The Structure of Stories


For thousands of years, people have been telling stories. In certain cultures, story tellers are revered and honoured. We, as human beings, love stories. They help us learn, they create a sense of belonging, they evoke strong emotions, they are the building blocks of entire cultures.

The reason why they are so powerful is because they speak directly to our unconscious mind, that part of us that is not rational but emotional, the intuitive side of being human.

Story-tellers and marketers have known that for a long time. Despite what we all would like to believe, at our core, we are not rational (look for posts tagged Behavioural Economics on this blog and on The MasterMinds NLP Tutorials blog). Edward Bernays, the father of Public Relation & ‘spin’ (or how to present negative things under a positive light) knew that we do not buy things based on the utility that the product holds for us, but mostly based on our emotional response to it.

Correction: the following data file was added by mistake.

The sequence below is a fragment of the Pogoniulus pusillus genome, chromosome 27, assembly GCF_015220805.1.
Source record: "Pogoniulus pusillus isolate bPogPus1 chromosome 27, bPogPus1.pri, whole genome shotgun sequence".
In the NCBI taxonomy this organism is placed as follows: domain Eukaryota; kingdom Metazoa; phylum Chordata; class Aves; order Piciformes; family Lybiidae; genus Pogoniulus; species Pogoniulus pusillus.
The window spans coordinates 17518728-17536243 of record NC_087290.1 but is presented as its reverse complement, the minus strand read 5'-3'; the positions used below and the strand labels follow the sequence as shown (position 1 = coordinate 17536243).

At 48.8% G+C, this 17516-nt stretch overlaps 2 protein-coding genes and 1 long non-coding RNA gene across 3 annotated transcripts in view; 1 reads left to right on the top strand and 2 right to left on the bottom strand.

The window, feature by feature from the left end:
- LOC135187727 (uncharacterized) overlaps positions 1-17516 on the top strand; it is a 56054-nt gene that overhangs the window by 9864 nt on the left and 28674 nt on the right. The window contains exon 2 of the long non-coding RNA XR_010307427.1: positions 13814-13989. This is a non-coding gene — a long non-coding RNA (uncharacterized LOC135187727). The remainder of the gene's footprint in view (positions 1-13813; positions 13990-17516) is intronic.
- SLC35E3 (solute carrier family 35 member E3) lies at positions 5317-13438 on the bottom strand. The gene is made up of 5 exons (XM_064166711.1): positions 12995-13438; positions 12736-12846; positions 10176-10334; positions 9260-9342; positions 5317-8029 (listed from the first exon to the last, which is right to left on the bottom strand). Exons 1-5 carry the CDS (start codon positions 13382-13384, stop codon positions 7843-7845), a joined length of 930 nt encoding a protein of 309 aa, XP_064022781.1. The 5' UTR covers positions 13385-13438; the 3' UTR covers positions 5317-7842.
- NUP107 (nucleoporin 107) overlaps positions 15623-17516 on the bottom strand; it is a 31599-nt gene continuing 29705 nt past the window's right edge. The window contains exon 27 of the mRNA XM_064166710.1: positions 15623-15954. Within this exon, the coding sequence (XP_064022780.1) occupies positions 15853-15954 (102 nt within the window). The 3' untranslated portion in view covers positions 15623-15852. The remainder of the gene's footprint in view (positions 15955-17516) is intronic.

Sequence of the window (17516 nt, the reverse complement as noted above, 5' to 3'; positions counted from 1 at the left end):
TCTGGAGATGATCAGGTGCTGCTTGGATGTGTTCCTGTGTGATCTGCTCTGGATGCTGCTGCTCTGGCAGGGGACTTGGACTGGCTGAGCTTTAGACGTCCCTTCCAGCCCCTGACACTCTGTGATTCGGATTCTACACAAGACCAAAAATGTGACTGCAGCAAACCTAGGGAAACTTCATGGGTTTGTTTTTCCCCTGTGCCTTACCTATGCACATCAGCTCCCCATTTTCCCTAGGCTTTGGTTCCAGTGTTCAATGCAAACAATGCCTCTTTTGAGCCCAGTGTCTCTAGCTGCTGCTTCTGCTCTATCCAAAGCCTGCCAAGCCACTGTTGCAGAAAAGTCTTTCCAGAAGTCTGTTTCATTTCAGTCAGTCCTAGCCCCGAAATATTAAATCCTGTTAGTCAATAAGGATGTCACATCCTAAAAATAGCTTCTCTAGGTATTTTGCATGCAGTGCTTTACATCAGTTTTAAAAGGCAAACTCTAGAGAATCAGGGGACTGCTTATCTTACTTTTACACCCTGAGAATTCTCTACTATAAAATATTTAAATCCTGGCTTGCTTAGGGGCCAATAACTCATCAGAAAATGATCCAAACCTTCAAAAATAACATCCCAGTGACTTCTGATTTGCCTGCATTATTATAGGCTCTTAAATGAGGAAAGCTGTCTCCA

So, theoretically, if someone had the trick behind telling THE perfect story, that person would have the power over our unconscious minds. Well, it seems some people do!

Nancy Duarte studies stories. She has told and heard thousands of them over the years, and she came up with a really interesting idea: the secret structure of great talks, those talks that will hook up your listeners. From Martin Luther King’s ‘I Have A Dream” to Steve Jobs keynote introducing the iPhone in 2007, she demonstrates how to structure your story or talk for greater impact in this TedX (great) talk.

Structure of Great Stories

Check out The MasterMinds public courses webpage to improve your communication.

Categories : Communication

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